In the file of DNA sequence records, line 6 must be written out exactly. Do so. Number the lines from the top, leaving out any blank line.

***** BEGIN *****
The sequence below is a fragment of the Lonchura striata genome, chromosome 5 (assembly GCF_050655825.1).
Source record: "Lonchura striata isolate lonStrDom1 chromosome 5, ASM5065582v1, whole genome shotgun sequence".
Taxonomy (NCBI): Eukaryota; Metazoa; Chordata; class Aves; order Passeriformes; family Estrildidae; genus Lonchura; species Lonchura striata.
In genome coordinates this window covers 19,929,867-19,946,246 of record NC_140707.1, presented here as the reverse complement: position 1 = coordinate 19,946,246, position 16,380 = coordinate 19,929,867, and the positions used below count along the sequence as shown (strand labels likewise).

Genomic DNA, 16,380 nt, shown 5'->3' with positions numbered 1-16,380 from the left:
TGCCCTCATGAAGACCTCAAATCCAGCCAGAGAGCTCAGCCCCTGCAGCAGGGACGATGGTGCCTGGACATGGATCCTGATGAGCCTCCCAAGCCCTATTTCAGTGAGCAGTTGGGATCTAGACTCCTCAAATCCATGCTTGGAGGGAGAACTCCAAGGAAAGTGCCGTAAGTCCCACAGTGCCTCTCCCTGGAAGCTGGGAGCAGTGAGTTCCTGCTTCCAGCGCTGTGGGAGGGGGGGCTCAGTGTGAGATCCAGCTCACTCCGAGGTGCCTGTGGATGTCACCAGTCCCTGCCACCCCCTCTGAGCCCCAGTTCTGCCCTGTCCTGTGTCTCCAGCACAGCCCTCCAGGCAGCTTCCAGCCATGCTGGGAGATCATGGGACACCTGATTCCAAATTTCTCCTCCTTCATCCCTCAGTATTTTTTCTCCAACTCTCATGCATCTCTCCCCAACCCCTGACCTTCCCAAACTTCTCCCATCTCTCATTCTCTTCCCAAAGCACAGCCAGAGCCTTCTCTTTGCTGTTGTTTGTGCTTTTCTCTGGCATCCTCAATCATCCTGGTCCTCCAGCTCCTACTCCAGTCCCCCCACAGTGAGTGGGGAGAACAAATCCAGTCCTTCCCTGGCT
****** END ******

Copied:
TGCCCTCATGAAGACCTCAAATCCAGCCAGAGAGCTCAGCCCCTGCAGCAGGGACGATGGTGCCTGGACATGGATCCTGATGAGCCTCCCAAGCCCTATTTCAGTGAGCAGTTGGGATCTAGACTCCTCAAATCCATGCTTGGAGGGAGAACTCCAAGGAAAGTGCCGTAAGTCCCACAGTGCCTCTCCCTGGAAGCTGGGAGCAGTGAGTTCCTGCTTCCAGCGCTGTGGGAGGGGGGGCTCAGTGTGAGATCCAGCTCACTCCGAGGTGCCTGTGGATGTCACCAGTCCCTGCCACCCCCTCTGAGCCCCAGTTCTGCCCTGTCCTGTGTCTCCAGCACAGCCCTCCAGGCAGCTTCCAGCCATGCTGGGAGATCATGGGACACCTGATTCCAAATTTCTCCTCCTTCATCCCTCAGTATTTTTTCTCCAACTCTCATGCATCTCTCCCCAACCCCTGACCTTCCCAAACTTCTCCCATCTCTCATTCTCTTCCCAAAGCACAGCCAGAGCCTTCTCTTTGCTGTTGTTTGTGCTTTTCTCTGGCATCCTCAATCATCCTGGTCCTCCAGCTCCTACTCCAGTCCCCCCACAGTGAGTGGGGAGAACAAATCCAGTCCTTCCCTGGCT